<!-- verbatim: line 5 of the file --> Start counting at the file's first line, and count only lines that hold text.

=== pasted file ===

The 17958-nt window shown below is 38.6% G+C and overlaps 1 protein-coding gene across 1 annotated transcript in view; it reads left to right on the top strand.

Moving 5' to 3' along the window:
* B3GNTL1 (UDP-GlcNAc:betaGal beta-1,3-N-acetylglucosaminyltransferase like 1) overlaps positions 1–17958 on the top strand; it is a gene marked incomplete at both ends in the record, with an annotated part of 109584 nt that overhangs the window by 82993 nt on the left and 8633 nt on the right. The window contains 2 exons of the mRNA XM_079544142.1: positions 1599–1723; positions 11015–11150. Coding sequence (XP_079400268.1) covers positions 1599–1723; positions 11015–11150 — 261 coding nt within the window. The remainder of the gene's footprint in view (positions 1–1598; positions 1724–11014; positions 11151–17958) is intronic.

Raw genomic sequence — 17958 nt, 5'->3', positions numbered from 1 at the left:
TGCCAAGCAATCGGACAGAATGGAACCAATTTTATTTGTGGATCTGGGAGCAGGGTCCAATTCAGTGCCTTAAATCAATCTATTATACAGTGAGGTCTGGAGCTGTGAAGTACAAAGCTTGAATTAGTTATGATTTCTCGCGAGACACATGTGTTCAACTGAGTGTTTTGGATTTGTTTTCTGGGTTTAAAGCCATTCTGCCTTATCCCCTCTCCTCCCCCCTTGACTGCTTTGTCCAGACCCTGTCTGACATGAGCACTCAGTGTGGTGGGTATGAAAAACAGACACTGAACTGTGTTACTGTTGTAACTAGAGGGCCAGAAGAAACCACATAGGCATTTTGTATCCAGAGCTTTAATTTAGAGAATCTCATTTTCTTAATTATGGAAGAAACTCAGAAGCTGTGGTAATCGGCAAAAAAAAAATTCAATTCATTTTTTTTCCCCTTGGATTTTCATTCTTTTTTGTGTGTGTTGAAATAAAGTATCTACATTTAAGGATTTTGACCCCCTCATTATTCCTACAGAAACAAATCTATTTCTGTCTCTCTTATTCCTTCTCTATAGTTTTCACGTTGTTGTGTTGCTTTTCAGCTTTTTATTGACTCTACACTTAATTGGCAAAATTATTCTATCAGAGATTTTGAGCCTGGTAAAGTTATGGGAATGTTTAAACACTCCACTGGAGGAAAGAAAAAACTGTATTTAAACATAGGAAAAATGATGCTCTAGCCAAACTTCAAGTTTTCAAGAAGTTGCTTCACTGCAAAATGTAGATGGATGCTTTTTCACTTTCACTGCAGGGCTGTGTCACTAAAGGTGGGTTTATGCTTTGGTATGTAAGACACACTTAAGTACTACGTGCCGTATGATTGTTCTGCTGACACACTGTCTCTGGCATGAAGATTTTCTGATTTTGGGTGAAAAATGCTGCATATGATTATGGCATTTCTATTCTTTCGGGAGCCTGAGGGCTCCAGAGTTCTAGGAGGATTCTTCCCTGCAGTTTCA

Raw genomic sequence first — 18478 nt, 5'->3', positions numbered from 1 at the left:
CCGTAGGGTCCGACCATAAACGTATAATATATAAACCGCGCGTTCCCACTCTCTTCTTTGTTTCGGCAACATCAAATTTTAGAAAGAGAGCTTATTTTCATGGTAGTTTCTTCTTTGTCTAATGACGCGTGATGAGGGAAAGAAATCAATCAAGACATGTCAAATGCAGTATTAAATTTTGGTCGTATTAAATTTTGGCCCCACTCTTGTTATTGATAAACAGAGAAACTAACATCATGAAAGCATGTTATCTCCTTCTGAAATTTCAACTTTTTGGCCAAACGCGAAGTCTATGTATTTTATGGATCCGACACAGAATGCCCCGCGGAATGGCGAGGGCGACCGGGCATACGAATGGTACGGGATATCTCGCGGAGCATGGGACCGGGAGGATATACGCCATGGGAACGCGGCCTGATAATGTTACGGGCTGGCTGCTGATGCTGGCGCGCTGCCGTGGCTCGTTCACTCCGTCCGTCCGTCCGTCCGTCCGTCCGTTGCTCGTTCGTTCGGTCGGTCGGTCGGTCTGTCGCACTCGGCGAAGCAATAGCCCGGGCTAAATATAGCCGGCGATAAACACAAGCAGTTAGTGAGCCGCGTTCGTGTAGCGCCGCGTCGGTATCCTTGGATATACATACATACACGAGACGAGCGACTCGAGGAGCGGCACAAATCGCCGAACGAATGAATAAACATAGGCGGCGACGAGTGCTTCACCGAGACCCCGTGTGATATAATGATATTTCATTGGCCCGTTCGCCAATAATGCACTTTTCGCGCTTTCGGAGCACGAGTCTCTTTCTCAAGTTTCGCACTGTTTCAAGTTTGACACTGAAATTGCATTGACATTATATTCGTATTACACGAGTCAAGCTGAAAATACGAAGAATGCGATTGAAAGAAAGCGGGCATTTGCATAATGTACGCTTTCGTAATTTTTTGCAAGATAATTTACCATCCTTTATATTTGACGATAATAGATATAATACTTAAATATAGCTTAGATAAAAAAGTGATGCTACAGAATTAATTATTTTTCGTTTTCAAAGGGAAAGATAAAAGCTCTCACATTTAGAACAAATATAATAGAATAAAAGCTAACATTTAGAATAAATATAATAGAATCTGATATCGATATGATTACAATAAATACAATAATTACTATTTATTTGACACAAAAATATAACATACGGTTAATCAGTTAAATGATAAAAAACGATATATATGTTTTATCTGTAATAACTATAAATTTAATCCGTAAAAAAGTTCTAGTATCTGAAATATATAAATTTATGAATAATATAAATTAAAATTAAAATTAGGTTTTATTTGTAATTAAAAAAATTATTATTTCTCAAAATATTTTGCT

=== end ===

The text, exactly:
TGCCAAGCAATCGGACAGAATGGAACCAATTTTATTTGTGGATCTGGGAGCAGGGTCCAATTCAGTGCCTTAAATCAATCTATTATACAGTGAGGTCTGGAGCTGTGAAGTACAAAGCTTGAATTAGTTATGATTTCTCGCGAGACACATGTGTTCAACTGAGTGTTTTGGATTTGTTTTCTGGGTTTAAAGCCATTCTGCCTTATCCCCTCTCCTCCCCCCTTGACTGCTTTGTCCAGACCCTGTCTGACATGAGCACTCAGTGTGGTGGGTATGAAAAACAGACACTGAACTGTGTTACTGTTGTAACTAGAGGGCCAGAAGAAACCACATAGGCATTTTGTATCCAGAGCTTTAATTTAGAGAATCTCATTTTCTTAATTATGGAAGAAACTCAGAAGCTGTGGTAATCGGCAAAAAAAAAATTCAATTCATTTTTTTTCCCCTTGGATTTTCATTCTTTTTTGTGTGTGTTGAAATAAAGTATCTACATTTAAGGATTTTGACCCCCTCATTATTCCTACAGAAACAAATCTATTTCTGTCTCTCTTATTCCTTCTCTATAGTTTTCACGTTGTTGTGTTGCTTTTCAGCTTTTTATTGACTCTACACTTAATTGGCAAAATTATTCTATCAGAGATTTTGAGCCTGGTAAAGTTATGGGAATGTTTAAACACTCCACTGGAGGAAAGAAAAAACTGTATTTAAACATAGGAAAAATGATGCTCTAGCCAAACTTCAAGTTTTCAAGAAGTTGCTTCACTGCAAAATGTAGATGGATGCTTTTTCACTTTCACTGCAGGGCTGTGTCACTAAAGGTGGGTTTATGCTTTGGTATGTAAGACACACTTAAGTACTACGTGCCGTATGATTGTTCTGCTGACACACTGTCTCTGGCATGAAGATTTTCTGATTTTGGGTGAAAAATGCTGCATATGATTATGGCATTTCTATTCTTTCGGGAGCCTGAGGGCTCCAGAGTTCTAGGAGGATTCTTCCCTGCAGTTTCA